12. 12. Eyelashes are equally distributed and skin around the eyes is intact. The eyesinvoluntarily blink.D. Assessment of the Ears Ears are clean, no ear wax was noted and approximately of the same sizeand shape. Patient can hear normally when spoken softly.E. Assessment of the Nose With narrow nose bridge, there were discharges noted upon inspection. Noswelling of the mucous membrane and presence of nasal hairs were seen.F. Assessment of the Mouth She has a complete set of teeth with minimal dental caries noted. Oralmucosa and gingival are pink in color, moist and there were no lesions norinflammation noted. Tongue is pinkish and is free of swelling and lesions. Lips aresymmetrical, appears pale without bits noted upon observation.J. Assessment of the Neck Lymph nodes noted. Neck has strength that allows movement back and forth,left and right. Patient is able to freely move her neck.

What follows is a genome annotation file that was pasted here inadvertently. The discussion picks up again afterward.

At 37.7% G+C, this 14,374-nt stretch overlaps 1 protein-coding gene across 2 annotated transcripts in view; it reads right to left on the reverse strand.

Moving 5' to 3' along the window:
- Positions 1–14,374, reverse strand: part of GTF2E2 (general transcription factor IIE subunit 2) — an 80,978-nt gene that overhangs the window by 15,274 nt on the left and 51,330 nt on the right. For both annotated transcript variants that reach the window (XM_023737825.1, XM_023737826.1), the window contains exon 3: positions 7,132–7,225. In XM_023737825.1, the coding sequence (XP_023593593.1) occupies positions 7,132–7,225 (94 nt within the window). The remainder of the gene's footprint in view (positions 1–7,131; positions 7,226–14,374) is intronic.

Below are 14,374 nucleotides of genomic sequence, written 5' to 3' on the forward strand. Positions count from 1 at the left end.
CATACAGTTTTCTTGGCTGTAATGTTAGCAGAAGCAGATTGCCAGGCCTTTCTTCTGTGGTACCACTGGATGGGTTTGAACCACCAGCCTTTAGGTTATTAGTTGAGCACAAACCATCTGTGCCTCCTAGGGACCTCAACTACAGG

13. 13. H. Assessment of the Lungs and Thoracic Region No reports of pain during the inhalation and exhalation. Absence ofadventitious sounds upon auscultation. Respiratory rate 21 breathes per minutefrom the normal range of 16-20 breaths per minute.I. Assessment of the Heart Patient has an audible heart sound. PMI is heard between 4th - 5th intercostalsspace. Heart is pumping well with a pulse rate of 82 bpm from the normal rate of60-100 beats per minute.J. Assessment of the Abdomen Abdominal movement as with respiration, presence of peristalsis duringauscultation. Presence of rashes and lesions.K. Assessment of the Upper Extremities Skin: White in color; presence of marks/scars of wounds in the arms, neck and legs. Skin is smooth, moist and soft to touch. Hands: Medium in size with 5 fingernails in each side. Nails are short, small dusty particles are present. Arms: Able to move through active ROM. Able to extend arms in front or push them out to the side.